It makes business more interesting when there are a few contrarians around. A Jeff Bezos, a Steve Jobs, or an Elon Musk, those who challenge commonly accepted assumptions. They stir our placid mental waters to get the creative juices flowing.
As it turns out, the start of a new decade is a good time for a little contrarian thought— for looking at things differently. In fact, it may be helpful since we’re entering a period that will present us with far-reaching changes and daunting challenges. In other words, a time when we can benefit from getting tougher with ourselves.
Here are four contrarian thoughts about taken-for-granted ideas that may be tried but, as it turns out, not necessarily true:
1. Keep your head down and go with the flow. Never raise your hand. Don’t do anything to call attention to yourself. Keep a low profile. Go along to get along. Whatever else may be said about the need for new ideas, these remain the mantras for success. Those who dare to wander off the path do so at their own peril.
All of it may have worked when the goal was having managers lead organizations. Their mission was to make sure things ran like well-oiled machines. It’s no surprise that surveys indicate that a high percentage of employees (one puts it as high as 83%) are bored, want new challenges and are actively looking for new jobs.
Today, the term manager is fading and being replaced by a leader, someone who is charged with the responsibility of assuring an enterprise meets challenges by helping people succeed.
2. Everything’s going down the drain In spite of an abundance of bad news and unspeakable horrors, nothing seems to stop us from hitching our wagons to a star, as the saying goes. Even though we’re faced with mountainous problems, nothing seems to curtail optimism, that tomorrow will be a better day.
To be sure, there are good reasons why the idea of progress holds sway over us. Indicators over the last two centuries paint a bright picture of the future—improved health, longer lives, technological advancements, a better educated citizenry, income growth, and dozens more.
All this is wonderful, except it’s not always the way it plays out in our individual lives: loved ones die, promises are broken, jobs are lost, and dreams don’t come true even when we work hard. As someone has said, “Bad things happen to good people.” They do, so It’s easy to be bitter, angry, and just plain negative.
Not long ago, I spoke with a man receiving palliative care after surgery for stage 4 pancreatic cancer, which was discovered weeks after his long-anticipated retirement. To keep busy following surgery, he took a part-time job. After a few minutes on the phone, he told me he needed to get ready for work, and added, “I love it!” That’s when I came to understand the awesomeness of resilience and optimism.
3. Don ‘t sweat the small stuff This is good advice since our lives seem to be plagued with endless amounts of irritating, time-consuming, and inexcusable stuff that drives us crazy. This is why it’s helpful to take a “water off a duck’s back” approach as a way to keep our sanity.
But (and here it comes), not about everything. In a client memo, an attorney used “onerous” (it means burdensome) instead of “onus” (it means responsibility or duty), Small stuff? Just a mistake. Perhaps, but when you’re preparing a legal document that impacts someone’s life, it can be a big deal.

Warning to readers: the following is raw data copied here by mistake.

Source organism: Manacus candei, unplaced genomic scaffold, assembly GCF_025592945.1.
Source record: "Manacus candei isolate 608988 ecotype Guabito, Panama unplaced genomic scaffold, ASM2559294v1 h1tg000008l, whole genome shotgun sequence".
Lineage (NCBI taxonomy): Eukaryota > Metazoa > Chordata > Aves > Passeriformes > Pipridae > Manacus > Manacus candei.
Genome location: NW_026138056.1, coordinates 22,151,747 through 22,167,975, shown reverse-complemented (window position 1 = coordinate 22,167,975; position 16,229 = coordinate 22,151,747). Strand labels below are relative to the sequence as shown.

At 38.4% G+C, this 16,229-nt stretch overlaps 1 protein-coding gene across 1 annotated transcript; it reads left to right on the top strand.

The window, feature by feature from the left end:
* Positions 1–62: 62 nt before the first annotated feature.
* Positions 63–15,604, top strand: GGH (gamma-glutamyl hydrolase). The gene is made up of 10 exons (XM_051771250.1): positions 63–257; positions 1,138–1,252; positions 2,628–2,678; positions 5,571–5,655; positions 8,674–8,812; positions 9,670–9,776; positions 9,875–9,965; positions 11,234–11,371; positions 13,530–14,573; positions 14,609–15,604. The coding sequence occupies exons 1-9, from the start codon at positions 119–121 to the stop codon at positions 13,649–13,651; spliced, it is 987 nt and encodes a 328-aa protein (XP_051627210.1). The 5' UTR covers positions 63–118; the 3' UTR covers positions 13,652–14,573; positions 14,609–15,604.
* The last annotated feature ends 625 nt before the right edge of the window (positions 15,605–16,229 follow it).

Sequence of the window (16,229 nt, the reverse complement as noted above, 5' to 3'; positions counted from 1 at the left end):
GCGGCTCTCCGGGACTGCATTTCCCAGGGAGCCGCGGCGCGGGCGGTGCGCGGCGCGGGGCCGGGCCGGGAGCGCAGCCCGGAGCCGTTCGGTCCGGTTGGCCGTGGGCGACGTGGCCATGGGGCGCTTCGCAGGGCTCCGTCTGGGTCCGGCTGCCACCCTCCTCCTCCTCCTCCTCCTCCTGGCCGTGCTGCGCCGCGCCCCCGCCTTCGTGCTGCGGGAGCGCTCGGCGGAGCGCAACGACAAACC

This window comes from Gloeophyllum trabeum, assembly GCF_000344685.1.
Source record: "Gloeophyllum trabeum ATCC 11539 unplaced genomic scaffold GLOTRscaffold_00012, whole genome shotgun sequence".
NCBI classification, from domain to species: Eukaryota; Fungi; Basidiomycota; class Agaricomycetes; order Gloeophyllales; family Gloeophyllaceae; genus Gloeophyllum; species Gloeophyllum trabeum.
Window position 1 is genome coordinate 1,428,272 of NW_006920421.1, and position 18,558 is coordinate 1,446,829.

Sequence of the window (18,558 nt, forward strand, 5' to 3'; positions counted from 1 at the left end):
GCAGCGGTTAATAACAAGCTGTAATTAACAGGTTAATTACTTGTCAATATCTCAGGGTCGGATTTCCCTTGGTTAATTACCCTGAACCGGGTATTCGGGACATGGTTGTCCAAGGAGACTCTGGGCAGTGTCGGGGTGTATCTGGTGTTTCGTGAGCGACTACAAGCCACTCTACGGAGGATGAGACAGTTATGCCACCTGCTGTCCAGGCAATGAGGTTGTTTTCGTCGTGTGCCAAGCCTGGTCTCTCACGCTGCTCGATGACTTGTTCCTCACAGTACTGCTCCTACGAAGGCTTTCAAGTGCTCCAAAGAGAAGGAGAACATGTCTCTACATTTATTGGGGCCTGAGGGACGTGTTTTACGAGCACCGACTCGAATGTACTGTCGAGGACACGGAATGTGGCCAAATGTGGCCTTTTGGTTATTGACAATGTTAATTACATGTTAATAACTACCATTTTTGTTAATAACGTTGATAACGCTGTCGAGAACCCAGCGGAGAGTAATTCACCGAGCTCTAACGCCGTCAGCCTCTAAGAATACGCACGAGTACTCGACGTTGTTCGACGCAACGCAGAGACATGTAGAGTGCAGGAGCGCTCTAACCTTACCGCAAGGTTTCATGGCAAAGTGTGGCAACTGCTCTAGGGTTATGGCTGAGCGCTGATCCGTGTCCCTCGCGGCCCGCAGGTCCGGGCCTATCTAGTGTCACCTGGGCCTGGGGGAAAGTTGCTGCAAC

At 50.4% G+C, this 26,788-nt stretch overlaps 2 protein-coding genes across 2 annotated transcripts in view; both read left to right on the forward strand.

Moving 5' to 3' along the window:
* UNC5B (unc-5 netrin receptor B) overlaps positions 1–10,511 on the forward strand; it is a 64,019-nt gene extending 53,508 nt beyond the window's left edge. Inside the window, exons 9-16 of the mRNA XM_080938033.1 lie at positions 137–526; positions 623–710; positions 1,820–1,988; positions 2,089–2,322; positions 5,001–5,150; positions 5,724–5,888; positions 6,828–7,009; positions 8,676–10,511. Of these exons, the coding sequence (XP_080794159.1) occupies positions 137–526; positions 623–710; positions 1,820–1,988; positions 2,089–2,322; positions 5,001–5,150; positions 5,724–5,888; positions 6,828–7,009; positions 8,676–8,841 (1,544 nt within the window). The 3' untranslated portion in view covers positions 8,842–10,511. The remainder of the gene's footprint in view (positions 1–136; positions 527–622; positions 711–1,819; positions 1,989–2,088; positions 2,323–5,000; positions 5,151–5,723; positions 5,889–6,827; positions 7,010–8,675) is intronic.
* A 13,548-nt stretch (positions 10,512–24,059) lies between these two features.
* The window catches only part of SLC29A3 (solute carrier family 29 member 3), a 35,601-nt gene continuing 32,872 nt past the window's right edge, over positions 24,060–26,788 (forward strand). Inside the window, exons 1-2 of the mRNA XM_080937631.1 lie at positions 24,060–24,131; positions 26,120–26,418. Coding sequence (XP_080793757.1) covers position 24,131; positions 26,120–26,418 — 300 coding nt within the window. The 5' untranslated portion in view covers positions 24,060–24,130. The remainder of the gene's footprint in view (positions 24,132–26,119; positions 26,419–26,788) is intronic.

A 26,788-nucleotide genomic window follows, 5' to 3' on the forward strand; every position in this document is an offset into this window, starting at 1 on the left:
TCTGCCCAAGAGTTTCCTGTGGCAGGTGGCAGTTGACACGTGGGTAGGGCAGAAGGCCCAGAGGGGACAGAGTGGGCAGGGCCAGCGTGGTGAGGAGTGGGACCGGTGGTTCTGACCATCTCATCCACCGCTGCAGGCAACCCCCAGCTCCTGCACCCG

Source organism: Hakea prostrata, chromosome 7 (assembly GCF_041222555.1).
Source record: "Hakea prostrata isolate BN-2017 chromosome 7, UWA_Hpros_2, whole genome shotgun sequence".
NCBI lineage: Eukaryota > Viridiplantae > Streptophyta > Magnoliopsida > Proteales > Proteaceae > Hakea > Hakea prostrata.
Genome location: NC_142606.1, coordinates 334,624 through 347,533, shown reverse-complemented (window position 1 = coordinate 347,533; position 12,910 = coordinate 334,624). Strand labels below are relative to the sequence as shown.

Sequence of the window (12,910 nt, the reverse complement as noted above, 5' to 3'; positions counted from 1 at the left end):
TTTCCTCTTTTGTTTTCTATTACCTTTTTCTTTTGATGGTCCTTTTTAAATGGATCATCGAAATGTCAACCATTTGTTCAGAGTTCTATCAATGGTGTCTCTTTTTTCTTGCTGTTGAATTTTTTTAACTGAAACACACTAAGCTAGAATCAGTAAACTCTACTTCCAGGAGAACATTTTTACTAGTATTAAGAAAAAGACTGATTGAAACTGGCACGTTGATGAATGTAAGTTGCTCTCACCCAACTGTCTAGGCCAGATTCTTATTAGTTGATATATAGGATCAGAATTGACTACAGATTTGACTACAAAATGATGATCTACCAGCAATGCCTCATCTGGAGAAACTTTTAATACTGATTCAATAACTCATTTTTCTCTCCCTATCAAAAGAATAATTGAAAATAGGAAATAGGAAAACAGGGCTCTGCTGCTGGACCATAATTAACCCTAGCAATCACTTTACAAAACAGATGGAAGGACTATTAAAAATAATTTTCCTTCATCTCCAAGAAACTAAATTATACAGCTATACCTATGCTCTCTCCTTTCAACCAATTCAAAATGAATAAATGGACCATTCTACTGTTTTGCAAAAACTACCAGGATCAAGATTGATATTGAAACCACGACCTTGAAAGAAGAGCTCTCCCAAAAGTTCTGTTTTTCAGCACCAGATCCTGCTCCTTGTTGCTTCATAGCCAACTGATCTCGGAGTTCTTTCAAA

This is why a “Don’t worry about it” attitude simply won’t cut it in a business environment, one that requires (and rewards) accuracy, clarity, and focus. Vocabulary may not save the world, but it may save your next sale, deal, or even your job.
4. I’m a good judge of people. Most of us take pride in being good at figuring out others. If asked, we would probably say, “I sure like to think I’m a good judge of character.” But, if you’re like me, it’s easy to forget about the times you were wrong about someone when it came to telling the truth. Then, we wonder why we missed it. But it still doesn’t stop us from thinking we’re a pretty good judge of people.
This is more than a personal issue, since it has implications in business for hiring, selecting people for promotions, and evaluating written communications and presentations, as well as working with consultants, vendors, and co-workers.
Yet, I struggled with why it’s so hard to know when someone is lying. I found the answer when reading Malcolm Gladwell’s book, Talking to Strangers. He discussed the “Theory of Truth Default,” a concept developed by communications researcher Timothy R. Levine, Ph.D. We’ve all criticized others for failing to spot a liar, even though there were plenty of reasons or “red flags” to alert us to a problem. But, as Gladwell says, we should be asking something else “The right question is: were there enough red flags to push you over the threshold of belief? If there weren’t, then by defaulting to truth, you were only being human.”
Here’s an example. A board of realtors hired a marketing consultant to help with announcing the hiring of a new president, who was to arrive shortly from another state. Even though at the last minute, several executive board members expressed concerns about the individual’s qualifications at a meeting.
Sensing the situation, the consultant asked if he could be of help. They agreed. Within 36 hours, he turned up sufficient negative information to push the executive committee over the edge of belief. The employment offer was withdrawn, avoiding a potentially disruptive situation.
Levine holds that defaulting to truth is human, which can be the easy way out. So, when we have doubts, it’s not time to remain silent but to dig deeper.
While some contrarian thinking can be damaging, it can also be helpful in clarifying thinking and making better decisions.